Make sure everyone there has a clear role and purpose. It will make your time spent together more effective, as well as save your company money – which is perfect for any manager looking to grow their business. Read more in this article for some simple tips on effective leadership.

Set an agenda

This is the most important one, and perhaps what you should do first when deciding to call a meeting. Set an agenda as well as the desired outcome and send it around – it’s not just for your eyes and a select few. Before a meeting, leaders may set an agenda in their head, a outcome only they seem to be aware of – and the rest of the employees are left with no sense of direction at all.

It’s no wonder that they feel like meetings are a big time-waster, and that no one has any relevant contributions, when the people who could have contributed had no time to prepare for it. When everyone has a clear idea of what you will be discussing and why you will meet to discuss it, they will feel more involved and willing to participate.

It’s quite logical, really – even as children, we were given a timetable and an agenda for our learning. As grownups, we’ll need a bit more to feel included enough to participate. A classroom is often a noisy and confusing place when the teacher is the only one with a vague idea of what they need to discuss and the desired outcome. The children, just like the employees, will try to fill the time with socializing as they have no idea what else to do.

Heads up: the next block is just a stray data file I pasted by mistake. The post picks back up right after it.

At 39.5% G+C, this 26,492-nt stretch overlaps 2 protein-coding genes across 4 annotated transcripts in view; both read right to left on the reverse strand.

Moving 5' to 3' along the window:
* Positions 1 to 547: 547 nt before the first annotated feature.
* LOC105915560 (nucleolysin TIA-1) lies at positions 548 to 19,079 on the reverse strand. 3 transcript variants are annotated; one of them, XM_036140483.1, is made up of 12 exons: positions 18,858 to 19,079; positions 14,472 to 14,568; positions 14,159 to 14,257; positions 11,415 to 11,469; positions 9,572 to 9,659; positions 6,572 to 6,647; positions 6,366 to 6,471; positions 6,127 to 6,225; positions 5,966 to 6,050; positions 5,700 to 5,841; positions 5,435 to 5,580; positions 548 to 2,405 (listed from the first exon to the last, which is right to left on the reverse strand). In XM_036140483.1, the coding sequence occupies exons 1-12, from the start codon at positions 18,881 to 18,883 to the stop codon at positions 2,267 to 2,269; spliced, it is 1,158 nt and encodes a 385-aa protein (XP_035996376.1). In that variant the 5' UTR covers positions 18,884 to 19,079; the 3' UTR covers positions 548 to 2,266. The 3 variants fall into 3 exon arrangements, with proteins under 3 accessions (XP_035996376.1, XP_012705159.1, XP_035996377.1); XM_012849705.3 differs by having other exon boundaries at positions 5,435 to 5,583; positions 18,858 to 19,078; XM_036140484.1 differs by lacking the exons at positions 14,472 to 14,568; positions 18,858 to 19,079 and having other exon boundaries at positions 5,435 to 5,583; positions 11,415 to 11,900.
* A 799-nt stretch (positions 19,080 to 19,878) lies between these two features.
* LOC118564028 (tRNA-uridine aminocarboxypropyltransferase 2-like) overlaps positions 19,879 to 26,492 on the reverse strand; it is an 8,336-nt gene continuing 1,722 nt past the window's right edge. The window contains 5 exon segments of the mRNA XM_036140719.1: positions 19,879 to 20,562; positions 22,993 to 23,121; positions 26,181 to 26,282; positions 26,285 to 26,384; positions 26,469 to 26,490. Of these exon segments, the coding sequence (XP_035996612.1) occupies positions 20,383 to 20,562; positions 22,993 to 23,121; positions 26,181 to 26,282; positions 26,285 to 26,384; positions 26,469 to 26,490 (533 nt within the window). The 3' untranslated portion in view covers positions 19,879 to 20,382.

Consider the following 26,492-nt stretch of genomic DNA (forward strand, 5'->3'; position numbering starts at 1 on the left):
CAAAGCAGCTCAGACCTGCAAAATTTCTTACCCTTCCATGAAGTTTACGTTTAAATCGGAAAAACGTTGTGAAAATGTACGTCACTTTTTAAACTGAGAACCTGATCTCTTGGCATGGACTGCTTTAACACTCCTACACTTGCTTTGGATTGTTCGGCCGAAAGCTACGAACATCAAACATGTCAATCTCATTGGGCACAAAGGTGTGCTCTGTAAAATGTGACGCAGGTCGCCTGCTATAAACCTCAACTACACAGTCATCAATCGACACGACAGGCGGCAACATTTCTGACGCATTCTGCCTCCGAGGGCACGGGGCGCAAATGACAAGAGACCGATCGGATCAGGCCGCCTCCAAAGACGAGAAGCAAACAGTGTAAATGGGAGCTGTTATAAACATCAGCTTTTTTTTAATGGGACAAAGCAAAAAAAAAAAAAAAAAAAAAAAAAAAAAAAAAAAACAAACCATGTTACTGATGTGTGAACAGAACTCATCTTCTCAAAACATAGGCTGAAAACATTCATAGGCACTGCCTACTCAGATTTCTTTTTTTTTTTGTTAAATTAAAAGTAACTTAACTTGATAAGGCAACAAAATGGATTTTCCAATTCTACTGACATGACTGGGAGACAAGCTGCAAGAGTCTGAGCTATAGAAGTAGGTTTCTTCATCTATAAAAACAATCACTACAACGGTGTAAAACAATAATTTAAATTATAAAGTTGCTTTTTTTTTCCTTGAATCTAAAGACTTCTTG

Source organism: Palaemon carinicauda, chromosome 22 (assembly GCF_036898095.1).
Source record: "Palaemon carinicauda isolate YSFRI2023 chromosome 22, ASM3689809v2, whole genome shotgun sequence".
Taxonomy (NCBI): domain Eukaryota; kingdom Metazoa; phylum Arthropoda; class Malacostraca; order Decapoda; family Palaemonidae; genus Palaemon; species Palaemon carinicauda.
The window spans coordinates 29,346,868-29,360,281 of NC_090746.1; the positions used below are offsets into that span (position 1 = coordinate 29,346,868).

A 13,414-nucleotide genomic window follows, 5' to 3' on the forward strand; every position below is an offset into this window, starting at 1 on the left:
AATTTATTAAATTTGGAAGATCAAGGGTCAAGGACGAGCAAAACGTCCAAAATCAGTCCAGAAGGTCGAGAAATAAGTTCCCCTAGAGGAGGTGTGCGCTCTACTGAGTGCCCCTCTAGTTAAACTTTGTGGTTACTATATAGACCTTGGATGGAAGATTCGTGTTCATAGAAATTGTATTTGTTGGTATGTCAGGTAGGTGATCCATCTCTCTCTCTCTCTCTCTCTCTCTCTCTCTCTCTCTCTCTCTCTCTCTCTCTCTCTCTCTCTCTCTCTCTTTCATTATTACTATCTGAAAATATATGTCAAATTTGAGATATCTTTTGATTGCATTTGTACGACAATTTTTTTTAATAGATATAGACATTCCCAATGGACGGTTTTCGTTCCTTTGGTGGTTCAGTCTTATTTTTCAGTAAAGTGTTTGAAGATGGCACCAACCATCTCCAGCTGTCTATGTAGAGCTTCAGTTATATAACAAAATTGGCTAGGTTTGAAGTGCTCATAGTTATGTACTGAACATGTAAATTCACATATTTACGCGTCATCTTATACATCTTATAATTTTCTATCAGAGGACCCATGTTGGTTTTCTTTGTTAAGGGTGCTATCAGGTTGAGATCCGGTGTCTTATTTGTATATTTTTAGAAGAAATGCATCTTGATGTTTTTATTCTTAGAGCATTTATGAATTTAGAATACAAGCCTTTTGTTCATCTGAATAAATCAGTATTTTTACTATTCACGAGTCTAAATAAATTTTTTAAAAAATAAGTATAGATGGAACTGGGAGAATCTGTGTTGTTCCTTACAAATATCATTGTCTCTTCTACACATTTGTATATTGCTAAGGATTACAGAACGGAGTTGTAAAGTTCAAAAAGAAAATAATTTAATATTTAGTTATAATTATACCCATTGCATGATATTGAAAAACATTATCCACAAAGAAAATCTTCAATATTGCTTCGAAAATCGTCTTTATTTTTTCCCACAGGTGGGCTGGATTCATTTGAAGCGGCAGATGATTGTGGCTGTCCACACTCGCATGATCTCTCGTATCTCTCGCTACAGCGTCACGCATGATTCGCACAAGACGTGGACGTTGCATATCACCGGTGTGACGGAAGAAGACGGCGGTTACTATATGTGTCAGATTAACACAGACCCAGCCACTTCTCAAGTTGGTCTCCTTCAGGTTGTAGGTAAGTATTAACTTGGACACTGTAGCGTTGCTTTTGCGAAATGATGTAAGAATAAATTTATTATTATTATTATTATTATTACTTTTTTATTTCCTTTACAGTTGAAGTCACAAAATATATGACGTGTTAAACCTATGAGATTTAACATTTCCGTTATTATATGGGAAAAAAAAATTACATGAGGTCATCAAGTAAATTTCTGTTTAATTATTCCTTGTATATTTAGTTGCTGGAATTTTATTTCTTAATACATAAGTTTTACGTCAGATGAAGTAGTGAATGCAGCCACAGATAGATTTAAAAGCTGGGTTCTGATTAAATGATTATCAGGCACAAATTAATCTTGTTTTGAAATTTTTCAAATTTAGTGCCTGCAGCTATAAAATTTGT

Time it and leave a buffer

An effective meeting should start on time and end on time. If you’ve managed to set a clear agenda, you usually know how much time you’ll need to get through it all. Without a clear agenda, it becomes difficult to maintain a structure to it and end on the desired time.

What’s more, a clear schedule will keep your employees conscious of it too; when they’re aware that you have only set aside 20 minutes to get through the agenda, they will attend the meeting on time and be sharp enough to have it done within the deadline. It’s like Parkinson’s law; people tend to expand the work to fill the amount of time they have been given. If you want to improve the efficiency of your business, you’ll be wise in remembering this for the next meetings you plan.

Even the most efficient leader can make management mistakes, though. Especially the ones who adopted the advice above and finds that it fits their time-conscious minds perfectly. They might send out a sharp and on-point agenda to a handful of relevant employees, even stack away all the chairs and keep the meeting standing, but people still wander in five or ten minutes after it was scheduled. Remember to leave a buffer for them to get a cup of coffee, go to the toilet, and everything else humans need to do; otherwise, you’ll see your perfectly timed meeting dragged out again and again.